Readers’ Rigs: Gios Torino Perfection!
Carbon, titanium and aluminum is all very nice, but the modern materials can’t come close to the class and style of Marco’s 1973 Gios Torino, which was actually bought in Torino. The acquisition was inspired by Roger De Vlaeminck, although Marco’s Gios is not on the Flemish cobbles, but under the California sun.
Name: Marco Louie
Location: Oakland, California, United States
Bike: 1973 Gios Record
Groupset: First Generation Campagnolo Super Record
Wheels: 36 hole Campagnolo Record hubs, 14/15 DT Spokes laced 3 cross, Mavic Or 10 Rims, 14-23 Regina Oro 5 speed freewheel, Vittoria Rally tubulars
Pedals: Campagnolo Super Leggeri track pedals, Ducson toe clips, Binda toe straps
Saddle: Cinelli Unicanitor
Other: Cinelli 1R stem, Cinelli 64 Giro d’Italia Bars
Weight: 20 lbs
When did you buy it?
2018 from Art Bikes in Torino, Italy.
Roger De Vlaeminck; not in Roubaix, but the Tour of Flanders 1976
What made you choose this bike?
I fell in love with this bike after seeing “A Sunday In Hell” as a kid in the late 70s. The bike’s history with the Brooklyn team and Roger De Vlaeminck in Paris-Roubaix and other Classics was very appealing to me.
Have you done any modifications/additions to it?
I purchased the frame by itself, so all the components and wheels might be considered a modification. That being said, the original factory spec likely called for a Nuovo Record rather than Super Record. The brake levers, crank arms, stem, handlebars, and seat post were badly worn and scratched when I acquired them. I removed their anodized finish and polished them for this build.
How many miles/kilometers do you do a year?
Approximately 6000 miles a year distributed between 6 bikes – 5 vintage steel and 1 modern carbon.
What do you love about this bike?
The ride characteristics of a steel frame are something of a cycling cliche by now. Suffice it to say that this bike has a “Goldilocks” quality to the way it handles. It is nimble and responsive climbing and cornering, yet stable and predictable on descents. To complement the quality of its handling, this bike is the epitome of a 70s cycling aesthetic: classic, uncluttered and understated. And who cannot love that Gios blue?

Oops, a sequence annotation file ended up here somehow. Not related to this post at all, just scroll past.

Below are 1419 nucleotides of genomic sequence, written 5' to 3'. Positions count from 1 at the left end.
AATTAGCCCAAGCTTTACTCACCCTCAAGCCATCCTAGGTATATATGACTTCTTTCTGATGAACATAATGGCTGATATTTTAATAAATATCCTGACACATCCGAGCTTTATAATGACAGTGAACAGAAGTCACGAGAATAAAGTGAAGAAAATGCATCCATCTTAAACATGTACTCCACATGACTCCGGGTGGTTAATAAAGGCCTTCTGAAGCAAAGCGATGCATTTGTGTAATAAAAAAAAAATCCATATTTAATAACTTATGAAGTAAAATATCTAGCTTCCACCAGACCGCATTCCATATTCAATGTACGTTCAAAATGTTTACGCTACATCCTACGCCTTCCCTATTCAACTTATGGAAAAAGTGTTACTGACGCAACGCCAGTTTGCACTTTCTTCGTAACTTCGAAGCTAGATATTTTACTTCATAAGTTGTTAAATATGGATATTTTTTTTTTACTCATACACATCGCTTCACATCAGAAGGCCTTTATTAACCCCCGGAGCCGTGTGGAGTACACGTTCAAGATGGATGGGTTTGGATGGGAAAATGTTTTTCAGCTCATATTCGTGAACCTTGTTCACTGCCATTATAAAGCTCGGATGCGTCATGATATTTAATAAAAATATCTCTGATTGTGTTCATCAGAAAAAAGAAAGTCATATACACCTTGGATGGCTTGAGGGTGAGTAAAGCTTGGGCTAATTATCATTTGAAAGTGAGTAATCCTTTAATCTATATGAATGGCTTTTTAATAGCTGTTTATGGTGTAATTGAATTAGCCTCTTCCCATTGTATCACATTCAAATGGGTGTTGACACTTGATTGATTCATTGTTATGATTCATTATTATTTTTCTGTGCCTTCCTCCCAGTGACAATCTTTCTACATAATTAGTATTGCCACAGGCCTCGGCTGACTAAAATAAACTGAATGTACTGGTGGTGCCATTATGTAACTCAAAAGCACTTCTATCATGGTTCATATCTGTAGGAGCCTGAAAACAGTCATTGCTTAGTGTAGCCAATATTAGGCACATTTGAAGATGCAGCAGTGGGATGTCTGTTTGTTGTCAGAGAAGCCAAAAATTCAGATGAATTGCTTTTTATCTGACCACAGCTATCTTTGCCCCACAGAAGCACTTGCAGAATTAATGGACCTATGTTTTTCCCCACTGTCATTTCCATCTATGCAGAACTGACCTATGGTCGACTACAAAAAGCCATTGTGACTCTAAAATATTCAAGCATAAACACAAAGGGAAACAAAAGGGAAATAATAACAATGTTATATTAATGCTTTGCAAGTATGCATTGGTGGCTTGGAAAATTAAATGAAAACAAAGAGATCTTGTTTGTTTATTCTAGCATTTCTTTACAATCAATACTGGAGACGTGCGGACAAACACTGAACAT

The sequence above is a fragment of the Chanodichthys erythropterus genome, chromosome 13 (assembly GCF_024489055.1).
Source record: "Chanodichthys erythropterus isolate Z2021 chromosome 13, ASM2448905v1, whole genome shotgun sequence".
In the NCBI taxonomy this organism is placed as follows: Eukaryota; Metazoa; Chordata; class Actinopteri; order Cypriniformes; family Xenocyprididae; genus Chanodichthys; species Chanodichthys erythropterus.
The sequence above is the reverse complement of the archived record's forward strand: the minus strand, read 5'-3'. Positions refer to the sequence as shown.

Favorite riding area?
My own backyard, here in the San Francisco Bay Area, particularly the East Bay hills.
Favorite riding experience on your bike?
The San Francisco Bay Area was among the first areas of the country to go into lockdown from COVID 19. Fortunately, we were able to continue outdoor cycling. Being able to keep riding throughout the past few months has definitely has helped me maintain my physical and mental equilibrium during this stressful period.
A 13-26 freewheel would definitely help on the climbs. A pair of silk racing tubulars would be nice if just to hear the hum of the tires on the road. However, I no longer ride fast enough to justify their addition!
I enjoy restoring vintage bikes as much as riding them. It’s very satisfying to give a second life to frames that have sat neglected in garages and basements and getting them back to their natural habitat on the road.
I am an unabashed cycling Luddite. For me, cycling is a means to escape all of the digital and technological stimuli of everyday life. These bikes from the 70s and early 80s represent cycling in its essence, free from concerns about wattage output, aerodynamics and Strava KOMs.
Thanks to Marco for sharing his ride with us. Got a bike that you’re proud of? Well how about sharing it with fellow PEZ fans and getting it featured in Readers’ Rigs so we can all stare at it! Send us a Readers’ Rigs submission direct to [email protected] and your bike could be featured in all its glory here on the pages of PEZ.